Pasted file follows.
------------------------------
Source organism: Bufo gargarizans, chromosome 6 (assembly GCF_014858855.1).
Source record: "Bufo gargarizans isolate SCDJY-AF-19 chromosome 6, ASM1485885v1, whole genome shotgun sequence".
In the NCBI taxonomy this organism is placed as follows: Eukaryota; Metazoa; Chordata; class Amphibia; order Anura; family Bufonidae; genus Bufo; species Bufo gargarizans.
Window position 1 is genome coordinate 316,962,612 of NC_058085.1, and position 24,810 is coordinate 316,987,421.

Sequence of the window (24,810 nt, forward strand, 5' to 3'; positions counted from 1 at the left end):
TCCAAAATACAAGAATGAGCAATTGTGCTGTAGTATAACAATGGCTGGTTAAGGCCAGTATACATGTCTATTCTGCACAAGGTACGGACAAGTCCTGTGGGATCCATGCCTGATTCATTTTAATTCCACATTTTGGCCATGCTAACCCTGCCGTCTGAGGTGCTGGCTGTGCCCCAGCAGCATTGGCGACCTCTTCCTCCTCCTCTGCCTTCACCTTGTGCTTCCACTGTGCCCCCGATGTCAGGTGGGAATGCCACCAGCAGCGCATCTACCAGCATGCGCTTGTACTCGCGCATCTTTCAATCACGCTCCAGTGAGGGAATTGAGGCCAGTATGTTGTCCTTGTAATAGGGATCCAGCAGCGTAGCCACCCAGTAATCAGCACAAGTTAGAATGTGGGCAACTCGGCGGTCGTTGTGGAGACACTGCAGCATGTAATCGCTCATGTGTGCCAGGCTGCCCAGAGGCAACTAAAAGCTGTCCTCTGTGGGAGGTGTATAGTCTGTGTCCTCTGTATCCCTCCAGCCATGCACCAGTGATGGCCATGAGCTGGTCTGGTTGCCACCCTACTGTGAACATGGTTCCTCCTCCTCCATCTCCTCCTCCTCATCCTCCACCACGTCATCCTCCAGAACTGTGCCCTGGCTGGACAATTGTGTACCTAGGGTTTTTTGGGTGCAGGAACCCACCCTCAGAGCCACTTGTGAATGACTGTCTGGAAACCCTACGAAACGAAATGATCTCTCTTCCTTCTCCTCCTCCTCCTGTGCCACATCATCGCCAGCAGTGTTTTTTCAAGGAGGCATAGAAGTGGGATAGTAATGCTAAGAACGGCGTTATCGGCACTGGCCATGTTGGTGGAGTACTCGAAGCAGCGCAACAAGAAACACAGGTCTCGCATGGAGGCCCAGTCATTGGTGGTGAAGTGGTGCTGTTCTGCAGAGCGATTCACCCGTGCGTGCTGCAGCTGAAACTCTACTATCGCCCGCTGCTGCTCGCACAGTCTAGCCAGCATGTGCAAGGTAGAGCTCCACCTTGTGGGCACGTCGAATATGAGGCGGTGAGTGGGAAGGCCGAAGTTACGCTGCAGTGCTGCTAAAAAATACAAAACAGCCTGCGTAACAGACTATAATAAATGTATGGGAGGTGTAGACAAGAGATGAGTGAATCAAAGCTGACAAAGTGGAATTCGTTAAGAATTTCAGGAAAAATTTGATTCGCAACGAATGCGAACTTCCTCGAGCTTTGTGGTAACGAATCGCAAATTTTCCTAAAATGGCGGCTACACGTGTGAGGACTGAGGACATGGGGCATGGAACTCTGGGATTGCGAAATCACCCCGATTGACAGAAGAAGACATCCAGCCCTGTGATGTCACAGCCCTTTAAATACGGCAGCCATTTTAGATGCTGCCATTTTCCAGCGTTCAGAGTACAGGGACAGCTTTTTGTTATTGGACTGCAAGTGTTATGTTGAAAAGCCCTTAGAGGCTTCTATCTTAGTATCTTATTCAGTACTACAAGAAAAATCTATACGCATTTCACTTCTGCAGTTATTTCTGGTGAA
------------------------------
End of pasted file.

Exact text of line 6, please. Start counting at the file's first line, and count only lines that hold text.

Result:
TCCAAAATACAAGAATGAGCAATTGTGCTGTAGTATAACAATGGCTGGTTAAGGCCAGTATACATGTCTATTCTGCACAAGGTACGGACAAGTCCTGTGGGATCCATGCCTGATTCATTTTAATTCCACATTTTGGCCATGCTAACCCTGCCGTCTGAGGTGCTGGCTGTGCCCCAGCAGCATTGGCGACCTCTTCCTCCTCCTCTGCCTTCACCTTGTGCTTCCACTGTGCCCCCGATGTCAGGTGGGAATGCCACCAGCAGCGCATCTACCAGCATGCGCTTGTACTCGCGCATCTTTCAATCACGCTCCAGTGAGGGAATTGAGGCCAGTATGTTGTCCTTGTAATAGGGATCCAGCAGCGTAGCCACCCAGTAATCAGCACAAGTTAGAATGTGGGCAACTCGGCGGTCGTTGTGGAGACACTGCAGCATGTAATCGCTCATGTGTGCCAGGCTGCCCAGAGGCAACTAAAAGCTGTCCTCTGTGGGAGGTGTATAGTCTGTGTCCTCTGTATCCCTCCAGCCATGCACCAGTGATGGCCATGAGCTGGTCTGGTTGCCACCCTACTGTGAACATGGTTCCTCCTCCTCCATCTCCTCCTCCTCATCCTCCACCACGTCATCCTCCAGAACTGTGCCCTGGCTGGACAATTGTGTACCTAGGGTTTTTTGGGTGCAGGAACCCACCCTCAGAGCCACTTGTGAATGACTGTCTGGAAACCCTACGAAACGAAATGATCTCTCTTCCTTCTCCTCCTCCTCCTGTGCCACATCATCGCCAGCAGTGTTTTTTCAAGGAGGCATAGAAGTGGGATAGTAATGCTAAGAACGGCGTTATCGGCACTGGCCATGTTGGTGGAGTACTCGAAGCAGCGCAACAAGAAACACAGGTCTCGCATGGAGGCCCAGTCATTGGTGGTGAAGTGGTGCTGTTCTGCAGAGCGATTCACCCGTGCGTGCTGCAGCTGAAACTCTACTATCGCCCGCTGCTGCTCGCACAGTCTAGCCAGCATGTGCAAGGTAGAGCTCCACCTTGTGGGCACGTCGAATATGAGGCGGTGAGTGGGAAGGCCGAAGTTACGCTGCAGTGCTGCTAAAAAATACAAAACAGCCTGCGTAACAGACTATAATAAATGTATGGGAGGTGTAGACAAGAGATGAGTGAATCAAAGCTGACAAAGTGGAATTCGTTAAGAATTTCAGGAAAAATTTGATTCGCAACGAATGCGAACTTCCTCGAGCTTTGTGGTAACGAATCGCAAATTTTCCTAAAATGGCGGCTACACGTGTGAGGACTGAGGACATGGGGCATGGAACTCTGGGATTGCGAAATCACCCCGATTGACAGAAGAAGACATCCAGCCCTGTGATGTCACAGCCCTTTAAATACGGCAGCCATTTTAGATGCTGCCATTTTCCAGCGTTCAGAGTACAGGGACAGCTTTTTGTTATTGGACTGCAAGTGTTATGTTGAAAAGCCCTTAGAGGCTTCTATCTTAGTATCTTATTCAGTACTACAAGAAAAATCTATACGCATTTCACTTCTGCAGTTATTTCTGGTGAA